Although I am very much looking forward to jumping back into our face-to-face VEX V5 curriculum in the coming months (fingers crossed), Edison has provided added so much value to a class that I feared would struggle the most in the distance learning format.
Keeping with the "Rube Goldberg" theme over the past two days, below are a few submissions from students I have received. These clips reinforce the use of Rube Goldberg machines as simple STEM activities to engage student and bring families into the fun. Not necessary the most rigorous or "standards-based", but perhaps we are missing an opportunity to bring families together if we do not take time to break from the curriculum. Food for thought.
As I alluded to last Friday, there is something in the "Distance Learning Air" right now that is difficult to push through. That being said, I am determined to help my students negotiate this time the best I can. Sensing the need in all of my students to clear their minds and create, I decided to put traditional curriculum aside for the first part of this week and allow my students to strengthen their design, engineering, prototyping skills, and submit an entry to the Rube Goldberg "Bar of Soap" challenge introduced as a community building activity during the COVID-19 Pandemic. Click here for an NY Times article on the challenge. Click here for a video with formal instructions for your students. Click here for the lesson (via Google Forms) I pushed out to my students today to engage with the materials and here for the assignment prompt.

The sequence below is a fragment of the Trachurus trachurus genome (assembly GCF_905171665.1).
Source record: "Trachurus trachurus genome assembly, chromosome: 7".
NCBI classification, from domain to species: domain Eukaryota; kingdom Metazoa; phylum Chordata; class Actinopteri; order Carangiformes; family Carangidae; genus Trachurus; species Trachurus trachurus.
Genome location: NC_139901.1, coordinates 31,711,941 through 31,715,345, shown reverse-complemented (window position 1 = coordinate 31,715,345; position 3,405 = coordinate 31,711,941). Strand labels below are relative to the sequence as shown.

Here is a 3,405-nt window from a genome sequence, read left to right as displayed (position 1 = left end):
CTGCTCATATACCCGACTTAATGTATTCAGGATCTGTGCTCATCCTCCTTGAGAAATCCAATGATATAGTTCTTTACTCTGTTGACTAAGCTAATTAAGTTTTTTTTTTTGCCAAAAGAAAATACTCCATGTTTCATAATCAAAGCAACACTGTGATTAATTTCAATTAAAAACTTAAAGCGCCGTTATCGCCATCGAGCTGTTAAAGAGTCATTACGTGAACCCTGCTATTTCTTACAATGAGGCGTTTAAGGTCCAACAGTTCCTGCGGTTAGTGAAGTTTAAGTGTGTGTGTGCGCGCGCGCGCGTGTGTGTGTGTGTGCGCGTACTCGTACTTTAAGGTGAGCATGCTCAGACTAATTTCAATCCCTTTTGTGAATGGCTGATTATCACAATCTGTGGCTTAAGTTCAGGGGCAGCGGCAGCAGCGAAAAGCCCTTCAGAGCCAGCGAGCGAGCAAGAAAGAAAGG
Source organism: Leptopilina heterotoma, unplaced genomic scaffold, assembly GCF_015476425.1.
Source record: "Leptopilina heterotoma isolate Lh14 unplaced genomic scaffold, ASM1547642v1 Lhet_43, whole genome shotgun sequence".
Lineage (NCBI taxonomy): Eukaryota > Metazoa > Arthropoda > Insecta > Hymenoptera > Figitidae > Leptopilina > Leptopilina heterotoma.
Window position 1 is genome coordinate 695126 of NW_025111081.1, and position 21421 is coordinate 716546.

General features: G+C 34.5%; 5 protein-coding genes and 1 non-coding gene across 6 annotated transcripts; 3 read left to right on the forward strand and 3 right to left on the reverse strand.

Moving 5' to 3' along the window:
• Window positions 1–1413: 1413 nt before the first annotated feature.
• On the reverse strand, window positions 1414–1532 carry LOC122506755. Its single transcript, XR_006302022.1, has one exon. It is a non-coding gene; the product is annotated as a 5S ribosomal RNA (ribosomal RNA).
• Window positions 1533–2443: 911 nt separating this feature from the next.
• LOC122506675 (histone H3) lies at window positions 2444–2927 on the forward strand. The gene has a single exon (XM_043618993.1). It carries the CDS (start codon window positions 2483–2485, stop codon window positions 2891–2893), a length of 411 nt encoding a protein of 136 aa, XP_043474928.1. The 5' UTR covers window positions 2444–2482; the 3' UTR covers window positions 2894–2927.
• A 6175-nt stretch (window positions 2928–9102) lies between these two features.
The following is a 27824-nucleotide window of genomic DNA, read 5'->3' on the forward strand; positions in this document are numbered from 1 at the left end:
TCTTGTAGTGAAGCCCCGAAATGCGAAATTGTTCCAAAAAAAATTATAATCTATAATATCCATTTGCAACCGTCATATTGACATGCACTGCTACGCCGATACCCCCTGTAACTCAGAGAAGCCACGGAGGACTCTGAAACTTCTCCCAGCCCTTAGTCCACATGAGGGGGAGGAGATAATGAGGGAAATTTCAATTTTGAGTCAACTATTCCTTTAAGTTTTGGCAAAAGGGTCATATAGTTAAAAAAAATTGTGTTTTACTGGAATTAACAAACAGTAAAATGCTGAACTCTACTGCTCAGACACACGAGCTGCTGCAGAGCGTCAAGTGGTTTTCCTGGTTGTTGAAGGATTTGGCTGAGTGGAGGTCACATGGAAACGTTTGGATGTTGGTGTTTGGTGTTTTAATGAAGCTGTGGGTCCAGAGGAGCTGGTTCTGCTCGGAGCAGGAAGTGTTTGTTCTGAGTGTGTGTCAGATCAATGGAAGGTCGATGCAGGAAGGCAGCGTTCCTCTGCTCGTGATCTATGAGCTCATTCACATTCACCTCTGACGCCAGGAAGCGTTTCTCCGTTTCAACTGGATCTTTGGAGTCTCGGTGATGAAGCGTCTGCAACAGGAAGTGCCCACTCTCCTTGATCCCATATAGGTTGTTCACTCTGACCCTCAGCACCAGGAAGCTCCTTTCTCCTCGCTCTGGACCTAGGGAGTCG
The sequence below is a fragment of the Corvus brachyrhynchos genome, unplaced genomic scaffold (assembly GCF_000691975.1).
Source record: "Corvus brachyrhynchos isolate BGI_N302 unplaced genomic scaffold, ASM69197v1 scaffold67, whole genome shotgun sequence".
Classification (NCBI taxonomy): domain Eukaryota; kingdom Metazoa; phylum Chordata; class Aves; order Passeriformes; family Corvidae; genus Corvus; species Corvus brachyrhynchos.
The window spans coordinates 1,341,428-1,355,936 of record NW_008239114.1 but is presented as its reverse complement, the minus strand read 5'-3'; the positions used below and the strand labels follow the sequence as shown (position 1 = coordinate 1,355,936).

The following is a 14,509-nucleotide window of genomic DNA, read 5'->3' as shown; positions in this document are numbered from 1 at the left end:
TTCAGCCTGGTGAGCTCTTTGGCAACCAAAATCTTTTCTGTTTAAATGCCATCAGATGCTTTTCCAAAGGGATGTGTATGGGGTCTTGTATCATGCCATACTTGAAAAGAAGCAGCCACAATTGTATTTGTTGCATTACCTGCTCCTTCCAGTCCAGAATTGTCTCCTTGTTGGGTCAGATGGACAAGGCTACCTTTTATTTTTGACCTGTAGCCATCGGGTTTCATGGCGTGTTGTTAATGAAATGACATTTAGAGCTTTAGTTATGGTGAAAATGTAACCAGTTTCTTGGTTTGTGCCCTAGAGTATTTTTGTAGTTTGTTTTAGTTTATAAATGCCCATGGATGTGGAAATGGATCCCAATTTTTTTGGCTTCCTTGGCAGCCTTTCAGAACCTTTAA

This is a simple post to remind all STEM educators out there that the HTML5 PhET simulations are A M A Z I N G tools for online teaching. Given the varying types of devices that students are using while under quarantine, simulation upgrade to HTML5 means students can interact with the simulation on ANY device (tablet, phone, computer) drastically dropping Extraneous Cognitive Load for the student.